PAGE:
The first two symptoms, increased thirst and frequent urination, typically occur earliest. If these have developed and your child also develops nausea, vomiting, belly pain or lethargy, it’s very important to see a doctor right away, because they may be experiencing a serious complication of low insulin levels called diabetic ketoacidosis, which can be life-threatening.

3. Educate yourself about daily life with diabetes

Life with diabetes can be complicated. Children and families are tasked with keeping their blood sugar within a certain range, but over 40 different factors affect blood sugar, which are sometimes out of their control. Many children have to check their blood sugars frequently through either finger pokes or a device called a continuous glucose monitor, and in many cases, they need to count all of their carbohydrates and dose insulin for what they eat through injections or an insulin pump. With all of these complicating factors on top of living daily life, we should try to make life easier for children with diabetes, not harder, which leads to my next point.

4. Dont stigmatize people with diabetes, support them!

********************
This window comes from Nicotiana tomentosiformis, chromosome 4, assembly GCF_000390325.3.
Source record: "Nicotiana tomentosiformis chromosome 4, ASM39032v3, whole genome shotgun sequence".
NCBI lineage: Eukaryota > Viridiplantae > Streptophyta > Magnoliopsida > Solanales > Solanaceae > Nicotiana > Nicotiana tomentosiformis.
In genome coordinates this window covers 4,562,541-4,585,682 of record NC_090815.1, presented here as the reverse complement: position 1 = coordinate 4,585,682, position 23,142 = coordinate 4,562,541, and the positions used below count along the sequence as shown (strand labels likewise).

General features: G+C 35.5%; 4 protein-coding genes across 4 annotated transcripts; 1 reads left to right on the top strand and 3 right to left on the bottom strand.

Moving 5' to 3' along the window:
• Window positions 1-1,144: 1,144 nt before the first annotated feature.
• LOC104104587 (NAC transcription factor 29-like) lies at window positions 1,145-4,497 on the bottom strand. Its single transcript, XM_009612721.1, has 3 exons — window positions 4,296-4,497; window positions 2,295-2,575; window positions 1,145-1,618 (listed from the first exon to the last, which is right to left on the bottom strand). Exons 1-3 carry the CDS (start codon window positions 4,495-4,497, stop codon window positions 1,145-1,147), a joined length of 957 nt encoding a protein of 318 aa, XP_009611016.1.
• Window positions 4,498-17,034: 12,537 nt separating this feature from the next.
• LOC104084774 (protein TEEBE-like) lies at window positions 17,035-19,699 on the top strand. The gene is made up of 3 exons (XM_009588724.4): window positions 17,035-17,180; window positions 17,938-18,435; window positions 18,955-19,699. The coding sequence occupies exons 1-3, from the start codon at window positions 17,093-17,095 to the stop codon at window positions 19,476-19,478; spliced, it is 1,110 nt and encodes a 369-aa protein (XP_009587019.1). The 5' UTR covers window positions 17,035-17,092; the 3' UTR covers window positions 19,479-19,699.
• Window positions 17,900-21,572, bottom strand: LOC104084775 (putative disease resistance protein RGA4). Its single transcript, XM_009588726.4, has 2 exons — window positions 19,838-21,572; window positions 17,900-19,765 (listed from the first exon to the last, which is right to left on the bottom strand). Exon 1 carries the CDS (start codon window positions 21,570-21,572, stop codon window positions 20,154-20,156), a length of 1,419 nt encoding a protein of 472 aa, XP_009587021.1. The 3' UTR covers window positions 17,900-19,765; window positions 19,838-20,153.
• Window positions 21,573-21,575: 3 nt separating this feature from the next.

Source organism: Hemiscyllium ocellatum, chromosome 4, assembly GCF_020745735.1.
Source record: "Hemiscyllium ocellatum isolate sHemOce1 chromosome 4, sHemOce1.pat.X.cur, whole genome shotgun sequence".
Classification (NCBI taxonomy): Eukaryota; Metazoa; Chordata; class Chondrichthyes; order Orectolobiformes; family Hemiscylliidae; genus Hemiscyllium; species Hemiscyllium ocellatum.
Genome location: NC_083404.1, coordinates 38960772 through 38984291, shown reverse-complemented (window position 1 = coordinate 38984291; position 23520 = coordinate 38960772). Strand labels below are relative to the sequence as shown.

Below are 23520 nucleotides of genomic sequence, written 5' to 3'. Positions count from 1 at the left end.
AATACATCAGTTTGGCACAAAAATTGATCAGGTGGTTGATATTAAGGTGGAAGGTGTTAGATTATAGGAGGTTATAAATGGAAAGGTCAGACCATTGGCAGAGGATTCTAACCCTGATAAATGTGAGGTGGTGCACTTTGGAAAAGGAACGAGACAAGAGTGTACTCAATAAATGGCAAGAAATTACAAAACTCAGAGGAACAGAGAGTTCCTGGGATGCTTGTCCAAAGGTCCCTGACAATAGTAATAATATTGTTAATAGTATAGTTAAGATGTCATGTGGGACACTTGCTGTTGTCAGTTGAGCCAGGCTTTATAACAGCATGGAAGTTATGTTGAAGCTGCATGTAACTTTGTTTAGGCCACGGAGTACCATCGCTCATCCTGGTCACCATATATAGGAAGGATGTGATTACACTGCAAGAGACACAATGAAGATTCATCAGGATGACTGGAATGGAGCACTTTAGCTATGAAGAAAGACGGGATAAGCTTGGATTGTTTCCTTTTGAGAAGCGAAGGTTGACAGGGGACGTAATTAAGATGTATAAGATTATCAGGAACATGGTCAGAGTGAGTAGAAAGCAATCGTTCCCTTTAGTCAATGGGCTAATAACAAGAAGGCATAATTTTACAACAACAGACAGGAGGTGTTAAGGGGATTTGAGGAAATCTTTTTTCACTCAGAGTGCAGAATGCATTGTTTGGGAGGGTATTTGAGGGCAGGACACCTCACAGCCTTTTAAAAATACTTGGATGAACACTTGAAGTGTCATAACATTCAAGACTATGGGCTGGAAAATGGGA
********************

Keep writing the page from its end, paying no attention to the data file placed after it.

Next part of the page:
• People with diabetes are just that- people with diabetes. They are people first whose disease is a part of their daily life but does not define them. Many people with diabetes do not prefer the term “diabetic,” as in, “she’s a diabetic,” since it puts the disease before the person.
  • Choose your words carefully with empathy and awareness. For example, people with diabetes are experts in their own disease. They do not need unprompted advice about how to eat (and yes, they can eat dessert!), how to cure their disease or how to live their life.
  • Diabetes management is 24/7. So if someone needs to check their blood sugar or give insulin in front of you, don’t make them feel singled out. They should be able to inject insulin or prick their finger at a family meal, restaurant or any public place without people commenting or staring.
  • People with diabetes are not to blame for their disease. Individual behaviors and choices alone do not cause diabetes. Questions and comments from individuals that imply this are hurtful and stigmatizing.
  • Our medical system can often make life with diabetes harder rather than easier. The cost of insulin has soared over the last 15 years, and families of children with diabetes have five times the out-of-pocket medical costs as other families. They need our help and support to advocate for reduced costs.

Children and families make living with diabetes look easy to the outside world, but life with diabetes is anything but easy. This Diabetes Awareness Month, let’s come together as a community to support these amazing kids.